Archives for June 2009

operating procedure

It seems that it might be helpful for me to say a word about some of the assumptions I am writing under as I continue on with this blog. I am working on crafting some new essays and as I was doing that work I realized a word needed to be said about where I’m coming from and how I understand various things. Hopefully this post will begin to answer to that.

For transsexual people being seen as our true gender isn’t lying. If someone sees me as male, they are seeing me correctly. “Coming out” for transsexual people isn’t about telling people that we are trans, it is about telling people (initially, before medical transition) that who they have perceived us to be is incorrect. Once that has been corrected, then the “coming out” is different. If I never tell anyone that I am trans, I am not lying about my identity. This is an important point that needs to be made in the dialogue of the larger culture. Some people choose to be visibly transgender or genderqueer and that is a noble and valid choice. Some see transition as a stage and not as a destination. They do not see themselves as transgender but as simply male or female. That, too, is a valid and noble choice. The whole idea of transitioning is about being authentic to who you truly are. It’s not about buying into the binary or queering the binary (as an end in and of itself); all of the different manifestations of gender and gender identity are about being true to one’s sense of self. It is about knowing who you are and living into the fullness of your identity. For some that means being simply male or female, for others it means blurring the lines to be something in-between or something else entirely. There should be no shame or guilt about any of these paths.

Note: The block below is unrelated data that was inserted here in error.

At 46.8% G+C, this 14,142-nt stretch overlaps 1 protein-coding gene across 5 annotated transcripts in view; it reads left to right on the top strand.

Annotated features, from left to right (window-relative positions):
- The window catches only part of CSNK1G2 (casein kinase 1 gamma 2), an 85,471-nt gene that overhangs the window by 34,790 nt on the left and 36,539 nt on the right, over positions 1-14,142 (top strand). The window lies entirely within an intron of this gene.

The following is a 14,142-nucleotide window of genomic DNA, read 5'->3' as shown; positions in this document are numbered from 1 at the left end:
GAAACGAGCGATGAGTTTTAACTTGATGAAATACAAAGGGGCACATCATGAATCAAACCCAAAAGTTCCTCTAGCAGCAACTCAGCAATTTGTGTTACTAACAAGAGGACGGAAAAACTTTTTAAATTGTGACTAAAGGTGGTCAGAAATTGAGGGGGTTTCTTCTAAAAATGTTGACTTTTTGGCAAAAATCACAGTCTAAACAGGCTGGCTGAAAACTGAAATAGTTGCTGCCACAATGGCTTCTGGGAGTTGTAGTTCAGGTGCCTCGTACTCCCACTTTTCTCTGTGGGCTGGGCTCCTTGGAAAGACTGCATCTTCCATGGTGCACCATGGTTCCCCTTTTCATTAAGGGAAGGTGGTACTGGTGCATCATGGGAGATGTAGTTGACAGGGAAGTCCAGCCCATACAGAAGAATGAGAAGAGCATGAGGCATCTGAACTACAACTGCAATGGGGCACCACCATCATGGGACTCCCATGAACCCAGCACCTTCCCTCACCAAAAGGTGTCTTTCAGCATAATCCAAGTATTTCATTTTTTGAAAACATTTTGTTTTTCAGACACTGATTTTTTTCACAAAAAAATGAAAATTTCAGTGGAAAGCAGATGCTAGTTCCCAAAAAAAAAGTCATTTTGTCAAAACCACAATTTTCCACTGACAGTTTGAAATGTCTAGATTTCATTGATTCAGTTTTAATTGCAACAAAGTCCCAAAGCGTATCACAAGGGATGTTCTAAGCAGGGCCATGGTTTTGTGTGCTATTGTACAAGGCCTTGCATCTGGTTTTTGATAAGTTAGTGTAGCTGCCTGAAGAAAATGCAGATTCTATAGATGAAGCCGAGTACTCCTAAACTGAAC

My experience is such that I am most comfortable identifying as a man. For me, medical transition was necessary and good. Claiming my male identity has been life-saving. My process of doing theology through the lens of being a transsexual means that I see things from my particular point of view as someone for whom medical transition was necessary. As a result of that much of my writing surrounding trans theology has transition understood in this way at its root. I realize this is not a comprehensive study or understanding of trans experience, but I can only write from my own perspective. I will attempt to be as inclusive as possible, but there are times when that won’t happen. I apologize in advance and hope that in those moments it inspires you to approach theology from your own perspective as well.